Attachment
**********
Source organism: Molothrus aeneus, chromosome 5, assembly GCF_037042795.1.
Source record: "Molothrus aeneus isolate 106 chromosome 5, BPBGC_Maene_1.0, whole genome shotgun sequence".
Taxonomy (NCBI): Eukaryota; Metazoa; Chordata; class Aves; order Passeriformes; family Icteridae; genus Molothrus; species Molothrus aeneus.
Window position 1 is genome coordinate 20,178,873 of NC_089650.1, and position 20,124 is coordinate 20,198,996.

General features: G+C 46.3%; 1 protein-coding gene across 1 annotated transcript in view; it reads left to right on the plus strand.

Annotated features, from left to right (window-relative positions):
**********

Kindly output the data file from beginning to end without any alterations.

Source organism: Molothrus aeneus, chromosome 5, assembly GCF_037042795.1.
Source record: "Molothrus aeneus isolate 106 chromosome 5, BPBGC_Maene_1.0, whole genome shotgun sequence".
Taxonomy (NCBI): Eukaryota; Metazoa; Chordata; class Aves; order Passeriformes; family Icteridae; genus Molothrus; species Molothrus aeneus.
Window position 1 is genome coordinate 20,178,873 of NC_089650.1, and position 20,124 is coordinate 20,198,996.

General features: G+C 46.3%; 1 protein-coding gene across 1 annotated transcript in view; it reads left to right on the plus strand.

Annotated features, from left to right (window-relative positions):